MSN or PhD to teach nursing?

  1. 0
    Hello Nurse Educators,

    I am soon to graduate with my MSN-Nursing Education, and am wondering if I need a PhD to teach nursing? My goal is to teach at the university level/online, although I am open to teaching any level of nursing, to get my foot in the door. My specialty is adult Med/Surg.

    So, do any of you have or plan to get a PhD in nursing or education?

    Thanks in advance,
    Sunflower3
  2. 13 Comments so far...

  3. 0
    depends on your State's requirements (if in USA). My state requires a minimum of one degree higher than what you are teaching, with the exception of PhD. Only PhD's can teach doctoral candidates. So if you teach an ADN program you must have a MSN or be within 18 hours of graduating with MSN. BSN teachers must have MSN minimum in my state.
  4. 2
    States have different rules about faculty educational requirements. So do different schools. As a general rule though ... you can teach undergraduates with an MSN and maybe teach a couple of graduate schools (e.g. supervise clinicals, etc.). However, your career advancement possibilities will be limited with only an MSN.

    Some of the higher level roles in academia (and maybe some of the more desirable teaching assignments, depending on your interests) may not be available to you. For example, large research universities often require PhD's for the higher ranks of the professorate (full professor, associate professor, tenure, etc.) -- or to be a program director, course coordinator, etc.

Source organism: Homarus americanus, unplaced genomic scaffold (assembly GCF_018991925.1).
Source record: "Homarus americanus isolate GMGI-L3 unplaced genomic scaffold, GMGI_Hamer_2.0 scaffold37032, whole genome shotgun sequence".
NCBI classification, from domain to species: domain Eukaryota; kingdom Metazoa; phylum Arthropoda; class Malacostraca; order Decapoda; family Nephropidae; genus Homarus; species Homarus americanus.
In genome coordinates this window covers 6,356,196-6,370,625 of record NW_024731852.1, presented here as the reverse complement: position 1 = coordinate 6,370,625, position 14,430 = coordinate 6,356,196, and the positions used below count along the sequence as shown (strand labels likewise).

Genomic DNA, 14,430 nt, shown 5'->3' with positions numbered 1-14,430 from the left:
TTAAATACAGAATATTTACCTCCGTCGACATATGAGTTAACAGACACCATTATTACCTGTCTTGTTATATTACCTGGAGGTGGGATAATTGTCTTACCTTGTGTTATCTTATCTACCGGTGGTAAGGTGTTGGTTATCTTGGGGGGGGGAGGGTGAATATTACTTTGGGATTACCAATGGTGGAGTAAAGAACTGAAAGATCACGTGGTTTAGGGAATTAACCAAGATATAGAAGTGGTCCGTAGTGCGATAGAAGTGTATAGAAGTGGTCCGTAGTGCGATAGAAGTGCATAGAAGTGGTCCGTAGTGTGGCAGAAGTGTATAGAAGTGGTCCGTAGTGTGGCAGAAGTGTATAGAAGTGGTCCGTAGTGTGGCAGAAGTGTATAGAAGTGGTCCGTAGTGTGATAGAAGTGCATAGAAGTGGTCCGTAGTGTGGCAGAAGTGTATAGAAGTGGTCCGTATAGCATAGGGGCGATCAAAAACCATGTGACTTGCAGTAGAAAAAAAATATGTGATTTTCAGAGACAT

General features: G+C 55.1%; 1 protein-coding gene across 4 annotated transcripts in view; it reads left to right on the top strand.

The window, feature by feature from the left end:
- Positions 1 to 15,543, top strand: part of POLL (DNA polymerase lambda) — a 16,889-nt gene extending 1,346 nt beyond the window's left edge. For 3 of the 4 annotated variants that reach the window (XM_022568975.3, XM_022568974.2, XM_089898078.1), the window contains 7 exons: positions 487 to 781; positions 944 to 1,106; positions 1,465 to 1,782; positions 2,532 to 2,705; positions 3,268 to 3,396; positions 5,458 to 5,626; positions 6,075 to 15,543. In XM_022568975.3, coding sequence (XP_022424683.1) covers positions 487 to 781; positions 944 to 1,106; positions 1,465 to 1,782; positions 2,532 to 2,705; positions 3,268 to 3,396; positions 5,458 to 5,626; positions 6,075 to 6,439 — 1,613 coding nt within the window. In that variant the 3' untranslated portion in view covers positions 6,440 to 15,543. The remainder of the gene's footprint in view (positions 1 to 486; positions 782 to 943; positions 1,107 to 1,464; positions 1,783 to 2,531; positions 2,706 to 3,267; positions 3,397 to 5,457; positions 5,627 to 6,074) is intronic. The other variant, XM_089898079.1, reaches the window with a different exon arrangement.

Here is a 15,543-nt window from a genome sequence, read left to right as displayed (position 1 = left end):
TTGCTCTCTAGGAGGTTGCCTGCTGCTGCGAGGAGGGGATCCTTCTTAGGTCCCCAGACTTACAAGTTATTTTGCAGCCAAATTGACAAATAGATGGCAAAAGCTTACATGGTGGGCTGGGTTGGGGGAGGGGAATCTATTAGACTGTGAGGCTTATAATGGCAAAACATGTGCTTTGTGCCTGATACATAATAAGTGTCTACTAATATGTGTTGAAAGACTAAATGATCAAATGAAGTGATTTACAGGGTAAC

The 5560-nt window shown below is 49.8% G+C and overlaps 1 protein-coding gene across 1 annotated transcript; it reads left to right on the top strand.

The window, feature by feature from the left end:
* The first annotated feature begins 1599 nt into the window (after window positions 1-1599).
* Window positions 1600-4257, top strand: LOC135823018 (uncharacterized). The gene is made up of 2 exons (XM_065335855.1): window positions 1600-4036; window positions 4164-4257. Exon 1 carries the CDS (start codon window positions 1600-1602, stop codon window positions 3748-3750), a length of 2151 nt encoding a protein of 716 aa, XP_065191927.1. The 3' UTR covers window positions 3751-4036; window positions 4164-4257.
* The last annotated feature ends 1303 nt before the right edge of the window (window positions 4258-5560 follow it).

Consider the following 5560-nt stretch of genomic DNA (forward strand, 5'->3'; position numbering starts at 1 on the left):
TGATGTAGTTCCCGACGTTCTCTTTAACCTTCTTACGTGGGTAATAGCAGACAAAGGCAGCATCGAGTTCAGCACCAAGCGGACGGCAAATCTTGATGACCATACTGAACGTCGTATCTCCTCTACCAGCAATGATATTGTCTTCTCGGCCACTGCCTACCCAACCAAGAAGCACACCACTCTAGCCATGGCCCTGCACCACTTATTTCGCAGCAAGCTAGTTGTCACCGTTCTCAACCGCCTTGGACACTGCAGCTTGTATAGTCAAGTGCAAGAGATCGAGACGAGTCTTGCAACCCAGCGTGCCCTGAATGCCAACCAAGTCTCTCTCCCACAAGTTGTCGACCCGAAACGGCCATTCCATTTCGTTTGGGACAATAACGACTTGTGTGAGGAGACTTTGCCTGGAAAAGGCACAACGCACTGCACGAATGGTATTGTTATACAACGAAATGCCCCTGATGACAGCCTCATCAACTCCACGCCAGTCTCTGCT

In short, with only an MSN, you will have job opportunities -- but not as many at the higher end of the pay scale and responsibility continuum as you would with a PhD.

    You'd have to check with your local schools to see the particular requirements where you live.
    BBFRN and Sunflower3 like this.
  5. 0
    llg,

    This is very helpful-a big Thank You for the guidance! I see that I need to continue on with my original plans and get started on my PhD. I suppose even having 'PhD Student' on my resume will be advantageous, in the meantime!

    Thanks,
    Sunflower3
  6. 0
    I disagree with the above post. I think it depends on where you live. In my area the only jobs for PhD nurses is teaching in one university and there are no openings (of which I am aware). But MSN prepared nurses can teach in 3 local ADN programs, two BSN programs and hold positions in various hospitals and other facilities. If I had continued with my education I would have had to move and did not want to do that.
  7. 1
    Quote from classicdame
    I disagree with the above post. I think it depends on where you live. In my area the only jobs for PhD nurses is teaching in one university and there are no openings (of which I am aware). But MSN prepared nurses can teach in 3 local ADN programs, two BSN programs and hold positions in various hospitals and other facilities. If I had continued with my education I would have had to move and did not want to do that.

    Are you saying they wouldn't ALLOW a PhD to teach in those programs? I've never run into that before. A PhD may not be required, but I never heard of a college level program that PROHIBITED them.